Wednesday, 22 January, 2020
Urdu's German friends

Urdu's German friends

“‘ADMI ki khubsurati uski zaban main hai’, I can’t forget the joy of being able to read this beautiful phrase when I was in India,” recalls an excited Verena Trautmann. Trautmann, who introduces herself in surprisingly fluent Urdu, opted for the language for a deeper understanding of India and Pakistan, her focus areas of studies at Bonn University. Though she knew Hindi but learning Urdu proved harder, not due to its Perso-Arabic script but due to its grammar. However, this didn’t dampen Trautmann’s passion for learning the South Asian language that helped her connect better with the historic Hauz-i-Khas in Delhi and its locals. “What I found more overwhelming about my Urdu skills was the emotional outpouring I received from South Asian people. It is beyond words.”

For the Urdu-speaking world, ‘Gul-o-bulbul’ are a thing of the past. But for Julia Thienhaus, who with her seven classmates learned Urdu during her masters in Asian Studies at Bonn University, the words have a peculiar Asian ring to them. Thienhaus’s awe of the Urdu language grew further when she watched Bollywood movie Anarkali. Romanticism of this legend evoked a great desire to visit the bazaar in Lahore named after the Moghul courtesan. Sadly the university administration had to postpone a planned trip due to security challenges in Pakistan. Thienhaus, now an employee of a Swiss NGO engaged in Pakistan, still wishes to visit Pakistan and use her knowledge of the Urdu language.

“It is a shame that such Urdu enthusiasts aren’t warmly welcomed by Pakistani authorities, rather society chastises them for their dress or ‘hidden motives’,” says Bushra Malik, an Urdu-language teacher at Bonn University.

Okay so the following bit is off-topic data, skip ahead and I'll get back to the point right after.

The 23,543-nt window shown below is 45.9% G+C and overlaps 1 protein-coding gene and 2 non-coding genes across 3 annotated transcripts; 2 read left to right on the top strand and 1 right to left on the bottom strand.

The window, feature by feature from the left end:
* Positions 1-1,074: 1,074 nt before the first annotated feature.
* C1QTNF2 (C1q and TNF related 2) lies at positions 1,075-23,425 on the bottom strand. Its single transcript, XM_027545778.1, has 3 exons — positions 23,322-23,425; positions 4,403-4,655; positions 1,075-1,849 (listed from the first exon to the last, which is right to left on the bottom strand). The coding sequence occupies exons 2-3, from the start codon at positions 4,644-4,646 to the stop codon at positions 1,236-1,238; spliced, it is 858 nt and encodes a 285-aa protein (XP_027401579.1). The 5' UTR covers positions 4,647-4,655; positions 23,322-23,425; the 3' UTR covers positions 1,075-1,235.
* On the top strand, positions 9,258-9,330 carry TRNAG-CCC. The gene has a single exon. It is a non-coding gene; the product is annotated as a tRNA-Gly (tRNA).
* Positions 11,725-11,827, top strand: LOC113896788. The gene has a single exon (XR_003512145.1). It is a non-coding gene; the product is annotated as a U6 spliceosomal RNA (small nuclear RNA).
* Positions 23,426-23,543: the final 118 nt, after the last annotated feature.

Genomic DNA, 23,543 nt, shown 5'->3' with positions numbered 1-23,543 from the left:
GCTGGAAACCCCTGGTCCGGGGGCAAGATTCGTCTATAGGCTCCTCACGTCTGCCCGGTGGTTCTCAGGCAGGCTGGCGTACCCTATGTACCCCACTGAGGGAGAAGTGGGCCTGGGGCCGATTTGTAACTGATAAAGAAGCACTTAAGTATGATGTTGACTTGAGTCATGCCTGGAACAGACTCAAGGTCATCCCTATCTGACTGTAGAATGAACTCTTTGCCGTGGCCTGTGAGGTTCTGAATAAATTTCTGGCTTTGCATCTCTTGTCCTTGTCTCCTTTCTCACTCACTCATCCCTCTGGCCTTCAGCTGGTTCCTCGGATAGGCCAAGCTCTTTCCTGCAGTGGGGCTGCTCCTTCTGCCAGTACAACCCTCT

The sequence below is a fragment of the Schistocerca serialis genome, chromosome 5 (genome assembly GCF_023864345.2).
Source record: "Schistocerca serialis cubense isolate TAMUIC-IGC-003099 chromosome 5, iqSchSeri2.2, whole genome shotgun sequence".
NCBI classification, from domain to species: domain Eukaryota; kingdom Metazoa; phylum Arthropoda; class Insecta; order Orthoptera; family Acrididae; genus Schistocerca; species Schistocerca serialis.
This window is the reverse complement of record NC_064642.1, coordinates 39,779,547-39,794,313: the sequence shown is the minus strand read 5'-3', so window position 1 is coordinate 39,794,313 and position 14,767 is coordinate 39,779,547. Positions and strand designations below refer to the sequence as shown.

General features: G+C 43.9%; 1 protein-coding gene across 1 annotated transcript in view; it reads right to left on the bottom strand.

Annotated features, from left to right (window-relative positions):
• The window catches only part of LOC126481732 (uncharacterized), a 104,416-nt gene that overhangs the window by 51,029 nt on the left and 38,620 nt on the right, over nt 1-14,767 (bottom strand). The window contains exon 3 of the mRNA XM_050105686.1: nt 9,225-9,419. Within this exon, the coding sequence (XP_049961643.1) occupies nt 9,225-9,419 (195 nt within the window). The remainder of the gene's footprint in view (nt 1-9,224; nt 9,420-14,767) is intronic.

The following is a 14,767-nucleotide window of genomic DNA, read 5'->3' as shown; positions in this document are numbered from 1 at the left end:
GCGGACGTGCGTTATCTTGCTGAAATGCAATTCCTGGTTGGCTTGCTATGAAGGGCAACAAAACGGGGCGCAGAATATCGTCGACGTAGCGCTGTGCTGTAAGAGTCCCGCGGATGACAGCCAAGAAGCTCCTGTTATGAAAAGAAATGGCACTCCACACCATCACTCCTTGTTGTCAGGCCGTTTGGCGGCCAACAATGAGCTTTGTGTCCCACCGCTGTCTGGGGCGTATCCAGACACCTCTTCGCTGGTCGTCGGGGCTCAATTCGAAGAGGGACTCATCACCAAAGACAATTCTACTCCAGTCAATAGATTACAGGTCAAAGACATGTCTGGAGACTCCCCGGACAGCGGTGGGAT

Teaching Urdu in Bonn for many years and promoting the language through a small but old literary circle, Yaran-i-Adab, Malik blames the declining enrolment in her Urdu class on a deficit of cultural policy in Pakistani diplomatic quarters. “Indian ambassadors engage with their scholars and universities while Pakistani officials suffer from a protocol syndrome.” To get patronage for cultural Urdu forums in Germany, Malik has sent dozens of recommendation to a heedless Pakistani consulate and embassy.

In the past, according to her, the German Urdu Academy with the coordination of the Pakistani embassy during the Pakistan Peoples Party government used to be a hub of cultural events. However, the increasingly religious bend of diplomats made Urdu an instrument of Islamic preaching in Germany.

The conservative approach of linking language with identity politics turns the learner of modern foreign languages away from Urdu while attracting them to Hindi. Both Thienhaus and Trautmann opted for Urdu after exposure to Hindi and Bollywood. “In the Hindi class, we would write from left to right and in Urdu we would write right to left, which was quite funny,” recalls Thienhaus.